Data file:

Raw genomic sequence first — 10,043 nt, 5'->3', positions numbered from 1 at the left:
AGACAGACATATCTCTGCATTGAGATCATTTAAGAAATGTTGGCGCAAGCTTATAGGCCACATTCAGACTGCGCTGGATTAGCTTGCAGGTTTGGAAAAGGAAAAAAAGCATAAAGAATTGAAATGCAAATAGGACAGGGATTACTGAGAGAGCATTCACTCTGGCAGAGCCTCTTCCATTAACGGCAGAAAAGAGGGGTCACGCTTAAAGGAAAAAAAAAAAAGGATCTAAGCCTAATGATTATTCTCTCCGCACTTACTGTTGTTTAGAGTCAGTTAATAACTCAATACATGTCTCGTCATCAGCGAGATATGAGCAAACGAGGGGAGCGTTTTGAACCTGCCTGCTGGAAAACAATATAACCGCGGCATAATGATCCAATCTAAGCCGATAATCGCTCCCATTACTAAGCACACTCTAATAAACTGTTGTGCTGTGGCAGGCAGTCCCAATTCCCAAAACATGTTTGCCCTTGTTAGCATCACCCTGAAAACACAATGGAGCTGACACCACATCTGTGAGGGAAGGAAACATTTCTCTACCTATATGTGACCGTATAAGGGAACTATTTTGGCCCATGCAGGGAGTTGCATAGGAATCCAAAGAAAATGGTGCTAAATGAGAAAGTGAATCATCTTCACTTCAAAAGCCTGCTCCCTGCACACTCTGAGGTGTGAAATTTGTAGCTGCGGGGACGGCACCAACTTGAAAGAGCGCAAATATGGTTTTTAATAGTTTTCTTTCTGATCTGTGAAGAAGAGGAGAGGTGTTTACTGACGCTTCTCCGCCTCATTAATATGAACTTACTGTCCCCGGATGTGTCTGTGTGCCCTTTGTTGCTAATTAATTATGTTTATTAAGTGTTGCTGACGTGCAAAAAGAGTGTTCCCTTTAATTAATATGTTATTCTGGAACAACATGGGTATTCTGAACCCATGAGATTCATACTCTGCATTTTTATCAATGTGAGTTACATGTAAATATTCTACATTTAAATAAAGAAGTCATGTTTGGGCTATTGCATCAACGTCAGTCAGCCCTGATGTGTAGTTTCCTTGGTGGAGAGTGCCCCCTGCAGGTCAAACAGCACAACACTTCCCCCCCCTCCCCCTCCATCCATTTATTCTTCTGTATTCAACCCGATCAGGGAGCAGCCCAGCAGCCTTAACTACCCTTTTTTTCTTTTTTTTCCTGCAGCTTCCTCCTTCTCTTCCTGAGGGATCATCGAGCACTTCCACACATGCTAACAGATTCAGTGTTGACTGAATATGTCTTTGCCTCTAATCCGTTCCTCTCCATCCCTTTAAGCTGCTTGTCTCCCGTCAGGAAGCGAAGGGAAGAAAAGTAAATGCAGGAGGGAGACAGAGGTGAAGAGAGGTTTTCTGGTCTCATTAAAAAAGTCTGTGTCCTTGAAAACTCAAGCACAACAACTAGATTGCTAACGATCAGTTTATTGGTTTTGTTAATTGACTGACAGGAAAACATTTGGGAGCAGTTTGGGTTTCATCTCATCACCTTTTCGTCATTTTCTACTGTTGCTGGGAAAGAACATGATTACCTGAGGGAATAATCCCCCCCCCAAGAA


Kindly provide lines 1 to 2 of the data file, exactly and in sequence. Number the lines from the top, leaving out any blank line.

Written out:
Raw genomic sequence first — 10,043 nt, 5'->3', positions numbered from 1 at the left:
AGACAGACATATCTCTGCATTGAGATCATTTAAGAAATGTTGGCGCAAGCTTATAGGCCACATTCAGACTGCGCTGGATTAGCTTGCAGGTTTGGAAAAGGAAAAAAAGCATAAAGAATTGAAATGCAAATAGGACAGGGATTACTGAGAGAGCATTCACTCTGGCAGAGCCTCTTCCATTAACGGCAGAAAAGAGGGGTCACGCTTAAAGGAAAAAAAAAAAAGGATCTAAGCCTAATGATTATTCTCTCCGCACTTACTGTTGTTTAGAGTCAGTTAATAACTCAATACATGTCTCGTCATCAGCGAGATATGAGCAAACGAGGGGAGCGTTTTGAACCTGCCTGCTGGAAAACAATATAACCGCGGCATAATGATCCAATCTAAGCCGATAATCGCTCCCATTACTAAGCACACTCTAATAAACTGTTGTGCTGTGGCAGGCAGTCCCAATTCCCAAAACATGTTTGCCCTTGTTAGCATCACCCTGAAAACACAATGGAGCTGACACCACATCTGTGAGGGAAGGAAACATTTCTCTACCTATATGTGACCGTATAAGGGAACTATTTTGGCCCATGCAGGGAGTTGCATAGGAATCCAAAGAAAATGGTGCTAAATGAGAAAGTGAATCATCTTCACTTCAAAAGCCTGCTCCCTGCACACTCTGAGGTGTGAAATTTGTAGCTGCGGGGACGGCACCAACTTGAAAGAGCGCAAATATGGTTTTTAATAGTTTTCTTTCTGATCTGTGAAGAAGAGGAGAGGTGTTTACTGACGCTTCTCCGCCTCATTAATATGAACTTACTGTCCCCGGATGTGTCTGTGTGCCCTTTGTTGCTAATTAATTATGTTTATTAAGTGTTGCTGACGTGCAAAAAGAGTGTTCCCTTTAATTAATATGTTATTCTGGAACAACATGGGTATTCTGAACCCATGAGATTCATACTCTGCATTTTTATCAATGTGAGTTACATGTAAATATTCTACATTTAAATAAAGAAGTCATGTTTGGGCTATTGCATCAACGTCAGTCAGCCCTGATGTGTAGTTTCCTTGGTGGAGAGTGCCCCCTGCAGGTCAAACAGCACAACACTTCCCCCCCCTCCCCCTCCATCCATTTATTCTTCTGTATTCAACCCGATCAGGGAGCAGCCCAGCAGCCTTAACTACCCTTTTTTTCTTTTTTTTCCTGCAGCTTCCTCCTTCTCTTCCTGAGGGATCATCGAGCACTTCCACACATGCTAACAGATTCAGTGTTGACTGAATATGTCTTTGCCTCTAATCCGTTCCTCTCCATCCCTTTAAGCTGCTTGTCTCCCGTCAGGAAGCGAAGGGAAGAAAAGTAAATGCAGGAGGGAGACAGAGGTGAAGAGAGGTTTTCTGGTCTCATTAAAAAAGTCTGTGTCCTTGAAAACTCAAGCACAACAACTAGATTGCTAACGATCAGTTTATTGGTTTTGTTAATTGACTGACAGGAAAACATTTGGGAGCAGTTTGGGTTTCATCTCATCACCTTTTCGTCATTTTCTACTGTTGCTGGGAAAGAACATGATTACCTGAGGGAATAATCCCCCCCCCAAGAA